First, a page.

“It was pretty clear that based on the fiscal constraints we’re going to be facing, that we need to close a facility,” said Dick Morgan, director of the state Department of Corrections’ prisons division.
Pine Lodge, located in Medical Lake, includes some aging buildings that need costly renovations, he said, “so it became the most likely candidate.”
The state would save about $14 million over the next two years, he said.
Although state lawmakers will have the final say, Gov. Chris Gregoire has proposed billions of dollars in reduced spending over the next two years, forcing state agencies to find ways to wring that money from their budgets.
Pine Lodge superintendent Walker Morton said he’s urging staff at the minimum custody prison to try not to worry, that it’s just a proposal. If the prison closes, he said, he’s been told it wouldn’t take place until February of 2010.
“We just have to keep our eyes and ears open until the legislators do their thing,” he said.
Morton met with the prison’s inmates Tuesday and told them the news. Most were understanding, he said.
Closing Pine Lodge is only one facet of Gregoire’s proposed $125 million in savings at the Department of Corrections. And the agency isn’t alone; the Department of Social and Health Services is trying to figure out how to cut spending by nearly $1.3 billion; the Department of Health by $75 million.
Morgan said prison officials would be happy to consider money-saving alternatives to closing Pine Lodge. But the state is facing 1,000 fewer inmates than expected, Morgan said, and in the face of a massive budget shortfall, its hard to justify keeping all the prisons open.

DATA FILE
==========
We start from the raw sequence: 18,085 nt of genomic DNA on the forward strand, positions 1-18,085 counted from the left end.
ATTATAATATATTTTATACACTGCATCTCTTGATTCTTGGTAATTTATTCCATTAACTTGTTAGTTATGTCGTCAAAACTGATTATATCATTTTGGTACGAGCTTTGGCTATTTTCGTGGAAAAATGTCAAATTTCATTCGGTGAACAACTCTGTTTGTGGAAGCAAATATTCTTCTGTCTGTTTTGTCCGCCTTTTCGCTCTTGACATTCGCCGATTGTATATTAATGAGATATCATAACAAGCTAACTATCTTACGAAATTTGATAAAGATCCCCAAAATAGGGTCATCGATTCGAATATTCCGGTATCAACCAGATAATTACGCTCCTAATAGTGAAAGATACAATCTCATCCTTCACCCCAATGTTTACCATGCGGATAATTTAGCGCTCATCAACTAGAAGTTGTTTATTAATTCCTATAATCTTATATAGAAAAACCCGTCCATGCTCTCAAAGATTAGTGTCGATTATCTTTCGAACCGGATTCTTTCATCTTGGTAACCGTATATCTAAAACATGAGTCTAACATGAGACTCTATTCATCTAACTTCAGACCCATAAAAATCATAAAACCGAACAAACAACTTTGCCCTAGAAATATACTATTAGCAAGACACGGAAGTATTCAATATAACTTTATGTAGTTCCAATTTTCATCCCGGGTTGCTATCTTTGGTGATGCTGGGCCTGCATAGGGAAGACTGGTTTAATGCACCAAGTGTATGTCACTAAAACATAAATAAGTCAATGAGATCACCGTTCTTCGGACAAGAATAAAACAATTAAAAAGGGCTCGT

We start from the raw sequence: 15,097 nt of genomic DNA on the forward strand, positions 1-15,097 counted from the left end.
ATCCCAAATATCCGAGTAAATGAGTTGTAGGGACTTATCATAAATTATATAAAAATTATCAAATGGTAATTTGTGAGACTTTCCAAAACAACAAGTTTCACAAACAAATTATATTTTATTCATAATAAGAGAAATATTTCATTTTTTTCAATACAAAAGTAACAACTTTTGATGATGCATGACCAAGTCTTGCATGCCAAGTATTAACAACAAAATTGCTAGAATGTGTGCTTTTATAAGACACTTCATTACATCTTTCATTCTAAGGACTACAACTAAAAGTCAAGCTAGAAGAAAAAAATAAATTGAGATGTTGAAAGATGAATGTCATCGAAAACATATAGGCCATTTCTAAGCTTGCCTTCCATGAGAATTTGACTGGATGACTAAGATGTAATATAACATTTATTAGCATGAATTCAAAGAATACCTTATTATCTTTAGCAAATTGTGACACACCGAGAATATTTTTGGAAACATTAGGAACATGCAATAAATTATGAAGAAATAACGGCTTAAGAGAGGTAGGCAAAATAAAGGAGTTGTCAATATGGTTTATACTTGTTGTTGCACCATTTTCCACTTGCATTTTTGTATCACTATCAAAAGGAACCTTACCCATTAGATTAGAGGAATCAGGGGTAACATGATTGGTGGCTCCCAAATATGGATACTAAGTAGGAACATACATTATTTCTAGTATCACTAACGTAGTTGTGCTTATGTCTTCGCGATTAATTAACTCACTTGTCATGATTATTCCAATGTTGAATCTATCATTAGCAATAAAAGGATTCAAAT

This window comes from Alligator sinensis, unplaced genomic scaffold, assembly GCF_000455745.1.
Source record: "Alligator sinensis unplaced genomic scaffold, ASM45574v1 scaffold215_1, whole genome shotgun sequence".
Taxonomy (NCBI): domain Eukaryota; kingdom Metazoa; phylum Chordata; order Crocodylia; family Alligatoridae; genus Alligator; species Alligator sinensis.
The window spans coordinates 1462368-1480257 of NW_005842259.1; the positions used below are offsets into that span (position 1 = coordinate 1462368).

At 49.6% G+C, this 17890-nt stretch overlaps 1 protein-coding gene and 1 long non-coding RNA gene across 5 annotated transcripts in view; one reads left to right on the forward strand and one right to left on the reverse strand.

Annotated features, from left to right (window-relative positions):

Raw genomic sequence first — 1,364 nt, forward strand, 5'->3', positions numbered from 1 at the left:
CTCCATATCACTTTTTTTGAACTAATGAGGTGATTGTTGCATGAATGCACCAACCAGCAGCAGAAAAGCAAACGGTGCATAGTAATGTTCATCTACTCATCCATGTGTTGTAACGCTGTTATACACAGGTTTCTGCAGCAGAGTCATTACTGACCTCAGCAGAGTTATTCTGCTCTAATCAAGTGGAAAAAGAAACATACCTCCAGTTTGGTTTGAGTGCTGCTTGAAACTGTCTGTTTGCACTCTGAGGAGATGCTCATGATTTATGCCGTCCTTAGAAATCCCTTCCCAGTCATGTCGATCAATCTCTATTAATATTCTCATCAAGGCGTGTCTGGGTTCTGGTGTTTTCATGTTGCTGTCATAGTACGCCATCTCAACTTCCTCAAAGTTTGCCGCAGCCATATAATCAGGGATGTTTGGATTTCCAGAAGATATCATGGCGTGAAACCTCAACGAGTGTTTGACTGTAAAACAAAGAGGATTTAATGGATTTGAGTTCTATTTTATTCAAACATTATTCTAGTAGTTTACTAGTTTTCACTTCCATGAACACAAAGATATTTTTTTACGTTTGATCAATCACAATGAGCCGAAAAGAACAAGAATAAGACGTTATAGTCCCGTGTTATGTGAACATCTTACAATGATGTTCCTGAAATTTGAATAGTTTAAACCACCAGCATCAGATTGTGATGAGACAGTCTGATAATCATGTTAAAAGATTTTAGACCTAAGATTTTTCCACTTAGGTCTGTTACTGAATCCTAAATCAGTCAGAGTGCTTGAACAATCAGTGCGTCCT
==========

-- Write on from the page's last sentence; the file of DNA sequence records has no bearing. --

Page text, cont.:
News of the proposal, which initially trickled out in phone calls and emails, stunned workers.
“Some people can’t believe this,”said Dawnel Southwick, a secretary supervisor at the prison for the past 9 years. “This facility is not the run-down, broken-down, not-going-to-survive-until-next-week facility that they’re making it out to be.”
“These are good, family-wage jobs,” said Matthew Pederson, executive director of the West Plains chamber of commerce.
The state has two prisons with female inmates in Western Washington. The Washington State Corrections Center for Women is near Gig Harbor, and Mission Creek is near Shelton.
“I’ve never heard of them closing a prison,” said Marye Jorgenson, who works in Pine Lodge’s records department. “You keep up hope that if people fight hard and long enough, we can hang on, hopefully through this recession.”
The Washington Federation of State Employees, which represents most of the workers, said that the state should instead be looking at ways to bring more money into the state treasury.
“I don’t think we can cut our way out of this huge deficit,” said union spokesman Tim Welch. One obvious place to look, he said, are the “huge tax loopholes” for businesses.
For inmates from Eastern Washington, the transfer to Larch Corrections Center would mean being hundreds of miles away from loved ones.
“It’s going to devastate families, and most women in prison have children,” said Nora Callahan, executive director of the November Coalition, a sentencing-reform group based in Colville. “If you move them to where you can’t see them in a day and get home, most people won’t be able to afford to visit.”
Morgan concedes that the move could be tough on Eastern Washington families. But he said most inmates – like most Washingtonians – are from the western side of the state.